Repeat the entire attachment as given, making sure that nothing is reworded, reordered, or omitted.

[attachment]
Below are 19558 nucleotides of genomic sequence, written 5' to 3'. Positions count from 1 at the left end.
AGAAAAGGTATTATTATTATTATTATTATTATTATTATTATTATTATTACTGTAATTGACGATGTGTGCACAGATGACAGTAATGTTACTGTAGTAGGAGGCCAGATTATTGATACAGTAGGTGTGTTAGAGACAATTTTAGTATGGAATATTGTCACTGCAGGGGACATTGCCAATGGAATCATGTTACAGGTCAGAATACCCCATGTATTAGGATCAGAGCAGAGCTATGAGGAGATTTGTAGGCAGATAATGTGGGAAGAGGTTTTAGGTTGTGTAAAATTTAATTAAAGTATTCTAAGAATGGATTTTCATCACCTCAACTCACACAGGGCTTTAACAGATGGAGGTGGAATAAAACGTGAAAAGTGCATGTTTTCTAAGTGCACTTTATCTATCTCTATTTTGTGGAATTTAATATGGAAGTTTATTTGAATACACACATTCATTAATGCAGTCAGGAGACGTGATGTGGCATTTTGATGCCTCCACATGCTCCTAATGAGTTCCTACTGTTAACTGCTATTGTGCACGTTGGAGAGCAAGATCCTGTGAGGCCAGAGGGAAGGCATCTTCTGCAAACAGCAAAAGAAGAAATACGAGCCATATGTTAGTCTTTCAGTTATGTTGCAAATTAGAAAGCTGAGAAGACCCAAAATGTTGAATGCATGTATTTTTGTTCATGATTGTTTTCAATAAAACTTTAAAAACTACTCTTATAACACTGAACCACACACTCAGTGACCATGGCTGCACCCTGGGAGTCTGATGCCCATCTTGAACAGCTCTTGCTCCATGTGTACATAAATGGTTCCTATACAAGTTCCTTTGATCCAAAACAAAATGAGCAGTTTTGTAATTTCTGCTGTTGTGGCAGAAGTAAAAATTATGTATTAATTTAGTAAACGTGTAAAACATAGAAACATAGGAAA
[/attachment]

Below are 19558 nucleotides of genomic sequence, written 5' to 3'. Positions count from 1 at the left end.
AGAAAAGGTATTATTATTATTATTATTATTATTATTATTATTATTATTACTGTAATTGACGATGTGTGCACAGATGACAGTAATGTTACTGTAGTAGGAGGCCAGATTATTGATACAGTAGGTGTGTTAGAGACAATTTTAGTATGGAATATTGTCACTGCAGGGGACATTGCCAATGGAATCATGTTACAGGTCAGAATACCCCATGTATTAGGATCAGAGCAGAGCTATGAGGAGATTTGTAGGCAGATAATGTGGGAAGAGGTTTTAGGTTGTGTAAAATTTAATTAAAGTATTCTAAGAATGGATTTTCATCACCTCAACTCACACAGGGCTTTAACAGATGGAGGTGGAATAAAACGTGAAAAGTGCATGTTTTCTAAGTGCACTTTATCTATCTCTATTTTGTGGAATTTAATATGGAAGTTTATTTGAATACACACATTCATTAATGCAGTCAGGAGACGTGATGTGGCATTTTGATGCCTCCACATGCTCCTAATGAGTTCCTACTGTTAACTGCTATTGTGCACGTTGGAGAGCAAGATCCTGTGAGGCCAGAGGGAAGGCATCTTCTGCAAACAGCAAAAGAAGAAATACGAGCCATATGTTAGTCTTTCAGTTATGTTGCAAATTAGAAAGCTGAGAAGACCCAAAATGTTGAATGCATGTATTTTTGTTCATGATTGTTTTCAATAAAACTTTAAAAACTACTCTTATAACACTGAACCACACACTCAGTGACCATGGCTGCACCCTGGGAGTCTGATGCCCATCTTGAACAGCTCTTGCTCCATGTGTACATAAATGGTTCCTATACAAGTTCCTTTGATCCAAAACAAAATGAGCAGTTTTGTAATTTCTGCTGTTGTGGCAGAAGTAAAAATTATGTATTAATTTAGTAAACGTGTAAAACATAGAAACATAGGAAA